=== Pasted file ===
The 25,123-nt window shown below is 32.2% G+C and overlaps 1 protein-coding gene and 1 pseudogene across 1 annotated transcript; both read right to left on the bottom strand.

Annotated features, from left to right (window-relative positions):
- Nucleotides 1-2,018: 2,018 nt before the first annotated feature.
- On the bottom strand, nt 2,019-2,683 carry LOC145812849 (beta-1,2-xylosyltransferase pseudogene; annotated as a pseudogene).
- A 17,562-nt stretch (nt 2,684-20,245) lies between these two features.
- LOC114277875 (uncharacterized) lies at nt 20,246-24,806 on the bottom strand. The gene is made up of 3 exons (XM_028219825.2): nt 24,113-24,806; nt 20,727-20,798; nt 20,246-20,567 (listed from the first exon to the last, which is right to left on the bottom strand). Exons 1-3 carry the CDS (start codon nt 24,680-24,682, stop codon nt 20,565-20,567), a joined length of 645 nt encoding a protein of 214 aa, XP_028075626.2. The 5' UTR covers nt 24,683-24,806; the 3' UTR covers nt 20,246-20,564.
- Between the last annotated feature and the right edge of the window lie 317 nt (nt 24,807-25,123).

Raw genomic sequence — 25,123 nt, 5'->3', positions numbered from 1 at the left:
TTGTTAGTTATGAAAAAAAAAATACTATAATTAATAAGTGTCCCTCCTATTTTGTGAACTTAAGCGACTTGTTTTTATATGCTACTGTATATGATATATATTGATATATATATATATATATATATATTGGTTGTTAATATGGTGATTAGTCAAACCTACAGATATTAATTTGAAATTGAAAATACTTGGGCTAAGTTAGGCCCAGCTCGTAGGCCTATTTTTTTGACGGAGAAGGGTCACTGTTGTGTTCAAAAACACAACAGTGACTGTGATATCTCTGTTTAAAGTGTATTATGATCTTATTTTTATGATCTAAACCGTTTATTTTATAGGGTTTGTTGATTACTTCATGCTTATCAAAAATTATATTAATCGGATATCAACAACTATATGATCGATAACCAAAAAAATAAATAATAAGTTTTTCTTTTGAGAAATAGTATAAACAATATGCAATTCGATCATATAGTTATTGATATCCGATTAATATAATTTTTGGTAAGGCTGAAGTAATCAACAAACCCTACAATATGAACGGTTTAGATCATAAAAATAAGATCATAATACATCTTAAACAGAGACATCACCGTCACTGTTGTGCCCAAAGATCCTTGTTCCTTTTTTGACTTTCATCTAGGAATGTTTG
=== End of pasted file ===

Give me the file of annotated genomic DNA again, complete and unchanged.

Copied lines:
The 25,123-nt window shown below is 32.2% G+C and overlaps 1 protein-coding gene and 1 pseudogene across 1 annotated transcript; both read right to left on the bottom strand.

Annotated features, from left to right (window-relative positions):
- Nucleotides 1-2,018: 2,018 nt before the first annotated feature.
- On the bottom strand, nt 2,019-2,683 carry LOC145812849 (beta-1,2-xylosyltransferase pseudogene; annotated as a pseudogene).
- A 17,562-nt stretch (nt 2,684-20,245) lies between these two features.
- LOC114277875 (uncharacterized) lies at nt 20,246-24,806 on the bottom strand. The gene is made up of 3 exons (XM_028219825.2): nt 24,113-24,806; nt 20,727-20,798; nt 20,246-20,567 (listed from the first exon to the last, which is right to left on the bottom strand). Exons 1-3 carry the CDS (start codon nt 24,680-24,682, stop codon nt 20,565-20,567), a joined length of 645 nt encoding a protein of 214 aa, XP_028075626.2. The 5' UTR covers nt 24,683-24,806; the 3' UTR covers nt 20,246-20,564.
- Between the last annotated feature and the right edge of the window lie 317 nt (nt 24,807-25,123).

Raw genomic sequence — 25,123 nt, 5'->3', positions numbered from 1 at the left:
TTGTTAGTTATGAAAAAAAAAATACTATAATTAATAAGTGTCCCTCCTATTTTGTGAACTTAAGCGACTTGTTTTTATATGCTACTGTATATGATATATATTGATATATATATATATATATATATATTGGTTGTTAATATGGTGATTAGTCAAACCTACAGATATTAATTTGAAATTGAAAATACTTGGGCTAAGTTAGGCCCAGCTCGTAGGCCTATTTTTTTGACGGAGAAGGGTCACTGTTGTGTTCAAAAACACAACAGTGACTGTGATATCTCTGTTTAAAGTGTATTATGATCTTATTTTTATGATCTAAACCGTTTATTTTATAGGGTTTGTTGATTACTTCATGCTTATCAAAAATTATATTAATCGGATATCAACAACTATATGATCGATAACCAAAAAAATAAATAATAAGTTTTTCTTTTGAGAAATAGTATAAACAATATGCAATTCGATCATATAGTTATTGATATCCGATTAATATAATTTTTGGTAAGGCTGAAGTAATCAACAAACCCTACAATATGAACGGTTTAGATCATAAAAATAAGATCATAATACATCTTAAACAGAGACATCACCGTCACTGTTGTGCCCAAAGATCCTTGTTCCTTTTTTGACTTTCATCTAGGAATGTTTG